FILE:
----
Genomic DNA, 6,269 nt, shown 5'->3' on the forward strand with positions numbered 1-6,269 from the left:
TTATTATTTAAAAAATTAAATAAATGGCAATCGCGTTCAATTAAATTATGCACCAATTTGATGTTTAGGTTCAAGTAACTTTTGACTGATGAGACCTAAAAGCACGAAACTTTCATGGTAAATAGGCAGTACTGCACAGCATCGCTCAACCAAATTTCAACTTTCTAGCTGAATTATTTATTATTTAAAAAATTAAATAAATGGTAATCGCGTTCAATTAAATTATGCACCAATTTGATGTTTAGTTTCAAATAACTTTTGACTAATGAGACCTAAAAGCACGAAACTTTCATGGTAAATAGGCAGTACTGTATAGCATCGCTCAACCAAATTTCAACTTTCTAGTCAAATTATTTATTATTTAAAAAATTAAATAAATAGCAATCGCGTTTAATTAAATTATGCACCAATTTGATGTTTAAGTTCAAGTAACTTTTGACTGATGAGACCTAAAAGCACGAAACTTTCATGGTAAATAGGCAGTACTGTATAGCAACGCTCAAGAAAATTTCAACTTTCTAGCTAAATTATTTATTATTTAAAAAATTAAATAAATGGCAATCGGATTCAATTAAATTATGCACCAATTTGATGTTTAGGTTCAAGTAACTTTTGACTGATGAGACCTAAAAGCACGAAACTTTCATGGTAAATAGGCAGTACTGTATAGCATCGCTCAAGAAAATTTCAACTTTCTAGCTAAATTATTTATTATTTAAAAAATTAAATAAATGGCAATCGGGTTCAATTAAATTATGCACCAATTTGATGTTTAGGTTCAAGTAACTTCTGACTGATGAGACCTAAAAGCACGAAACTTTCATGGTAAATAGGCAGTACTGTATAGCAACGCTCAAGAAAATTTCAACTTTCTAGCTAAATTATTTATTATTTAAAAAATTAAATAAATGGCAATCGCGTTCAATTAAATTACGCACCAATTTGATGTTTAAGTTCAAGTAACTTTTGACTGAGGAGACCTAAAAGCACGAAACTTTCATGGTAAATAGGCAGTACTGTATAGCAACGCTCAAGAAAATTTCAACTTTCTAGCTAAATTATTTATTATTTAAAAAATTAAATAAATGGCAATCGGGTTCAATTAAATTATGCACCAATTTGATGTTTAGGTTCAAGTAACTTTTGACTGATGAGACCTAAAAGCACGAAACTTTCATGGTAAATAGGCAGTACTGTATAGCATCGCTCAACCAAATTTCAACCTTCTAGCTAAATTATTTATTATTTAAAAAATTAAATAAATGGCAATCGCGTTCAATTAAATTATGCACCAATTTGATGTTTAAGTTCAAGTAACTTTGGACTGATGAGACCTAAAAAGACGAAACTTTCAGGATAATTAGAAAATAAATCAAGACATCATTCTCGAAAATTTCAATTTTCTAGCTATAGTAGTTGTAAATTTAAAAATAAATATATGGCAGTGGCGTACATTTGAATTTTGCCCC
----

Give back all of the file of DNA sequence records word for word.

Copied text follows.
Genomic DNA, 6,269 nt, shown 5'->3' on the forward strand with positions numbered 1-6,269 from the left:
TTATTATTTAAAAAATTAAATAAATGGCAATCGCGTTCAATTAAATTATGCACCAATTTGATGTTTAGGTTCAAGTAACTTTTGACTGATGAGACCTAAAAGCACGAAACTTTCATGGTAAATAGGCAGTACTGCACAGCATCGCTCAACCAAATTTCAACTTTCTAGCTGAATTATTTATTATTTAAAAAATTAAATAAATGGTAATCGCGTTCAATTAAATTATGCACCAATTTGATGTTTAGTTTCAAATAACTTTTGACTAATGAGACCTAAAAGCACGAAACTTTCATGGTAAATAGGCAGTACTGTATAGCATCGCTCAACCAAATTTCAACTTTCTAGTCAAATTATTTATTATTTAAAAAATTAAATAAATAGCAATCGCGTTTAATTAAATTATGCACCAATTTGATGTTTAAGTTCAAGTAACTTTTGACTGATGAGACCTAAAAGCACGAAACTTTCATGGTAAATAGGCAGTACTGTATAGCAACGCTCAAGAAAATTTCAACTTTCTAGCTAAATTATTTATTATTTAAAAAATTAAATAAATGGCAATCGGATTCAATTAAATTATGCACCAATTTGATGTTTAGGTTCAAGTAACTTTTGACTGATGAGACCTAAAAGCACGAAACTTTCATGGTAAATAGGCAGTACTGTATAGCATCGCTCAAGAAAATTTCAACTTTCTAGCTAAATTATTTATTATTTAAAAAATTAAATAAATGGCAATCGGGTTCAATTAAATTATGCACCAATTTGATGTTTAGGTTCAAGTAACTTCTGACTGATGAGACCTAAAAGCACGAAACTTTCATGGTAAATAGGCAGTACTGTATAGCAACGCTCAAGAAAATTTCAACTTTCTAGCTAAATTATTTATTATTTAAAAAATTAAATAAATGGCAATCGCGTTCAATTAAATTACGCACCAATTTGATGTTTAAGTTCAAGTAACTTTTGACTGAGGAGACCTAAAAGCACGAAACTTTCATGGTAAATAGGCAGTACTGTATAGCAACGCTCAAGAAAATTTCAACTTTCTAGCTAAATTATTTATTATTTAAAAAATTAAATAAATGGCAATCGGGTTCAATTAAATTATGCACCAATTTGATGTTTAGGTTCAAGTAACTTTTGACTGATGAGACCTAAAAGCACGAAACTTTCATGGTAAATAGGCAGTACTGTATAGCATCGCTCAACCAAATTTCAACCTTCTAGCTAAATTATTTATTATTTAAAAAATTAAATAAATGGCAATCGCGTTCAATTAAATTATGCACCAATTTGATGTTTAAGTTCAAGTAACTTTGGACTGATGAGACCTAAAAAGACGAAACTTTCAGGATAATTAGAAAATAAATCAAGACATCATTCTCGAAAATTTCAATTTTCTAGCTATAGTAGTTGTAAATTTAAAAATAAATATATGGCAGTGGCGTACATTTGAATTTTGCCCC